How to Choose Running Shoes: 6 Essential Steps

Choosing running shoes is more complicated than shopping for a regular pair of shoes. They have their own jargon and involve a confusing combination of body mechanics, health concerns, and competitiveness. If anything, the only thing they have in common is the dizzying array of available choices.

But the right pair of running shoes aren’t simply the ones that will make you win the race. Finding the right running shoes also protects your musculoskeletal health.

Why is it so hard to buy running shoes?

To put it simply, there is no single answer to “how to find the perfect running shoe.” There are as many types of feet as there are running styles, and both will impact your ideal shoe. As a result, it is very difficult to look at this topic with any degree of depth without first learning a bit about shoes.

How to Choose Running Shoes

Parts of a good running shoe

We’re not here to learn how to make shoes. However, you will quickly notice that different types of running shoes emphasize special features in specific parts of the shoe – and of course, they all need a name.

Understanding the different parts of the shoe can help understand running shoe jargon.

  • Sole: the bottom of the shoe. This part sits between your feet and the pavement, so it’s important to pick a shoe with the right sole. The shoe’s sole is divided into the outsole, midsole, and insole.
  • Bridge: the arch of the sole.
  • Upper: the fabric on top of the shoe.
  • Eyelets: the reinforced holes for your laces.
  • Tongue: the material that separates your feet from the eyelets.

These parts all play a role in protecting your feet, and may even modify your running gait.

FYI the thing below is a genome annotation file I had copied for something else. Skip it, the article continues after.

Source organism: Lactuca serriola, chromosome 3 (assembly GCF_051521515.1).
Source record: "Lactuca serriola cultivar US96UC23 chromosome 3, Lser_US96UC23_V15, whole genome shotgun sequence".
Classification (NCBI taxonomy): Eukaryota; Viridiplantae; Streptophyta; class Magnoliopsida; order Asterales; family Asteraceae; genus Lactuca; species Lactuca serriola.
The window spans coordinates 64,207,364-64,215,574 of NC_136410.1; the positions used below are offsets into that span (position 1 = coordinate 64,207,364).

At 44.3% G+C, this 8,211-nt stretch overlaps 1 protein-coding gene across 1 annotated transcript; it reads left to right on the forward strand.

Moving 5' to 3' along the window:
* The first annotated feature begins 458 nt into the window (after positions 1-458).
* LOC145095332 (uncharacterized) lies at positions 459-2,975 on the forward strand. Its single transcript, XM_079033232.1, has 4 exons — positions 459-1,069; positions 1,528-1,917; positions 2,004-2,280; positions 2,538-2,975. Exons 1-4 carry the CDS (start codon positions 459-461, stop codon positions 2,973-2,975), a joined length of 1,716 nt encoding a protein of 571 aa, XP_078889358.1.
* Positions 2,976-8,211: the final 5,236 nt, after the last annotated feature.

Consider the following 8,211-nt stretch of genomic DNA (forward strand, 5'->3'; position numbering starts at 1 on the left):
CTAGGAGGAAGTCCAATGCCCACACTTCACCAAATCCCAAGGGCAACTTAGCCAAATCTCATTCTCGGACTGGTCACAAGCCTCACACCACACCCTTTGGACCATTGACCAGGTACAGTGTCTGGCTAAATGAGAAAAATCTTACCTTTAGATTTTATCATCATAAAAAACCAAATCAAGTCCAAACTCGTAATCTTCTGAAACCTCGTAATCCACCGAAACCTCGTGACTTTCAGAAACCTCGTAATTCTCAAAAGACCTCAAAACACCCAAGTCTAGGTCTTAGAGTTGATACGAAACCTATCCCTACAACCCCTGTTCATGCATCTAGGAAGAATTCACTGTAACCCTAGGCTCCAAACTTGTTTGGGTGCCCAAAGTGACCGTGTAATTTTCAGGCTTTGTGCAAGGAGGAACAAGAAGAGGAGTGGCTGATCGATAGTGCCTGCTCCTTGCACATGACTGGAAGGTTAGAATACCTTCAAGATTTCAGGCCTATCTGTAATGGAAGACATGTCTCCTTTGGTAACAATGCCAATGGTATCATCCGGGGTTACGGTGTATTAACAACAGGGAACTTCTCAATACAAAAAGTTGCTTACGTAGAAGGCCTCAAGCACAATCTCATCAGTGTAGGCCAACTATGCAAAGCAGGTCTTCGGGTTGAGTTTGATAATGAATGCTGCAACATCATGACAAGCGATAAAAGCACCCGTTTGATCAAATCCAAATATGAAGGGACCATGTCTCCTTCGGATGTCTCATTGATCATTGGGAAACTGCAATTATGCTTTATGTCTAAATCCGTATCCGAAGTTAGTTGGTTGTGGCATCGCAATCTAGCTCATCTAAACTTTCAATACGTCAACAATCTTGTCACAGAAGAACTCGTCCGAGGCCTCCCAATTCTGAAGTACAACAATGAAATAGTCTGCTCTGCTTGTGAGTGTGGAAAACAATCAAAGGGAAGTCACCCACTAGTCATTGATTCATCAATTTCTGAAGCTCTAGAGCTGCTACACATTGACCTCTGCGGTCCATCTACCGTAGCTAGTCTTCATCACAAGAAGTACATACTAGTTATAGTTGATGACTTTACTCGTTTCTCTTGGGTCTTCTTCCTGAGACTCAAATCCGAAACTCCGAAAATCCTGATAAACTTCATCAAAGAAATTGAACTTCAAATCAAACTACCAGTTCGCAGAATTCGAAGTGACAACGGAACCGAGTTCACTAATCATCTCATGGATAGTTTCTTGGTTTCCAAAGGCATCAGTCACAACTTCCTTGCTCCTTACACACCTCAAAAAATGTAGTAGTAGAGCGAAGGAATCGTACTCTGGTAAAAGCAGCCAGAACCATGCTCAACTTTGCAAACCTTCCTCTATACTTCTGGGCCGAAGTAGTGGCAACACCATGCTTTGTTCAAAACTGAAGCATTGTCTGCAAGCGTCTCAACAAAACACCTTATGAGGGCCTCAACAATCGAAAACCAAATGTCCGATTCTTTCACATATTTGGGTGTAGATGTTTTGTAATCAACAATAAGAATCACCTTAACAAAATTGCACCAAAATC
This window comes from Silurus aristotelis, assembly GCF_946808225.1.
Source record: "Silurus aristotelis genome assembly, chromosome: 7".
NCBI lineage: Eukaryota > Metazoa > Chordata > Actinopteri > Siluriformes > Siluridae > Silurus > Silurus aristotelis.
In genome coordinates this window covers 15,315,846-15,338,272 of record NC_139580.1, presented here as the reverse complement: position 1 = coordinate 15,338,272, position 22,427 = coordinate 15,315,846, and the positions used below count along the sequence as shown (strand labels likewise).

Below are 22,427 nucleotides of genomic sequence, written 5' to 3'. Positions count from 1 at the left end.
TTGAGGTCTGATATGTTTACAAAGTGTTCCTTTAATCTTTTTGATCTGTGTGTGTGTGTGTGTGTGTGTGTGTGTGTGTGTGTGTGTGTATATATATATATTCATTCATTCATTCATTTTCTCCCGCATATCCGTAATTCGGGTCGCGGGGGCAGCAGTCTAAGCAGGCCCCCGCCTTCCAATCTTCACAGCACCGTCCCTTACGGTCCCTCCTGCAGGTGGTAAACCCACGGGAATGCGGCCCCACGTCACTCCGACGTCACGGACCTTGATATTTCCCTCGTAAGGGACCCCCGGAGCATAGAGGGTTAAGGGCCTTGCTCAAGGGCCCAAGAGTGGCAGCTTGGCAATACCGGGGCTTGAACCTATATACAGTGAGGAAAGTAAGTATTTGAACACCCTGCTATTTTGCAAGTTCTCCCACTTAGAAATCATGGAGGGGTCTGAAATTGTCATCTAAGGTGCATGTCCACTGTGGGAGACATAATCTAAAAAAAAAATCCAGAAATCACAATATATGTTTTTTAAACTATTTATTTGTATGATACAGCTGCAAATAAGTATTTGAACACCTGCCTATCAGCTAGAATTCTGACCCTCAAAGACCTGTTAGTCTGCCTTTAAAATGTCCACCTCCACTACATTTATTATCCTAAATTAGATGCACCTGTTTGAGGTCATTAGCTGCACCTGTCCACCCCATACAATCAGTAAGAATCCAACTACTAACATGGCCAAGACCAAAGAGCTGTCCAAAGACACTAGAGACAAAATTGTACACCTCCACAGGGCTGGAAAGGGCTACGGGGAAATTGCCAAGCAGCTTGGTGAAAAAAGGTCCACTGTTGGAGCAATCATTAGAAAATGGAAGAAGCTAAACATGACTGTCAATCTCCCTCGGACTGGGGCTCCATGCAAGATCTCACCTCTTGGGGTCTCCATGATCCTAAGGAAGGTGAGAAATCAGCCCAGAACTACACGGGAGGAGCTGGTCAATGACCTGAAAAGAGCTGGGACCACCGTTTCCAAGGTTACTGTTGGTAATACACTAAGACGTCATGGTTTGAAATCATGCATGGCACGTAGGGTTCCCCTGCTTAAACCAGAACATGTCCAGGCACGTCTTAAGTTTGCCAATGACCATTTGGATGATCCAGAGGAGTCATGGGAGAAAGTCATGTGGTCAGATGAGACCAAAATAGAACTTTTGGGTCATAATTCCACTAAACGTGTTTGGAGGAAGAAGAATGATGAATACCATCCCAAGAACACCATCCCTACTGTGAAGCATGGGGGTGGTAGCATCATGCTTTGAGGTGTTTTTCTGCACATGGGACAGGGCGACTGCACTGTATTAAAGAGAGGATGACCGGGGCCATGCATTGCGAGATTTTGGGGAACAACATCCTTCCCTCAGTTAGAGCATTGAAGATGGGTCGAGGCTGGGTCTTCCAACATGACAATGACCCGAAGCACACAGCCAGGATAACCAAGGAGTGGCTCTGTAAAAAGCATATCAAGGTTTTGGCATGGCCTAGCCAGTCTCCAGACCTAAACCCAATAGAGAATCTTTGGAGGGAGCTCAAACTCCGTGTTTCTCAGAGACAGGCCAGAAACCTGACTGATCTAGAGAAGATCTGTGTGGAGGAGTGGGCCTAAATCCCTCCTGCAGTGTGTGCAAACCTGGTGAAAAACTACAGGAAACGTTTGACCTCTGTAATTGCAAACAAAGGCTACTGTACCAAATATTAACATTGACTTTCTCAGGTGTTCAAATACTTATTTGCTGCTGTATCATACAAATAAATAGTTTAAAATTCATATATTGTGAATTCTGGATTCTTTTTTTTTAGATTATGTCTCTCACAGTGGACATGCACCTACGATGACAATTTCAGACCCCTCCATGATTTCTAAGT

6 steps to pick the right type of running shoes

At the end of the day, running shoes are tools for running. Selecting the best running shoes is all about finding the tool that best adapts to your needs and routine.

So where do we start?

1. Study your foot

It may seem obvious, but far too many people start their quest for the perfect running shoe with a brand or look in mind. In reality, you should start by assessing your feet.

First, take a good look at your overall foot shape. See if your foot is generally thick or thin; check the shape of your toes and the height of your arch.

Flat feet or high arches will affect your gait and posture as you run which can result in damage to your feet, ankles, legs, knees, hips, and even your lower back. Knowing the shape of your foot will help you pick the right shoe for your foot type.

If you are already running regularly, you should also look out for corns or calluses, and take note of the location of past blisters – these will all hint at where your current pair of shoes wasn’t up to the task.

2. Check your gait

Most specialty running stores and gyms have someone on staff who can do an initial gait analysis. If they spot a problem, however, the prudent thing would be to visit a podiatrist.

When examining gait, we want to check pronation — how your foot, leg, and ankle align as your foot rolls. There are three main types of pronation:

  • Supination: Normal pronation associated with a normal foot arch. These people roll their foot outward during the heel strike and naturally roll it inward during mid-stance. This “natural” gait distributes the impact along the foot. If your pronation is normal, the world of running shoes will remain wide open, and you can opt for neutral shoes, or balance your cushioning requirements with other needs.
  • Overpronation: This gait is associated with flat feet or low arches. These people usually keep their foot rolled inward to make up for the lack of flexibility of their arch. Motion-control shoes typically have a firmer bridge or counter to help overpronators keep their foot in the right position.
  • Underpronation: This gait problem affects people with high-arched feet. A high-arched foot functions in a more rigid state, which makes it roll outwards. This puts a lot of pressure on the outer edge of the foot, which raises your risk of stress injuries and hairline fractures. Underpronators can compensate with highly cushioned shoes and should look for “shock absorption” features.

3. Determine where you’ll be running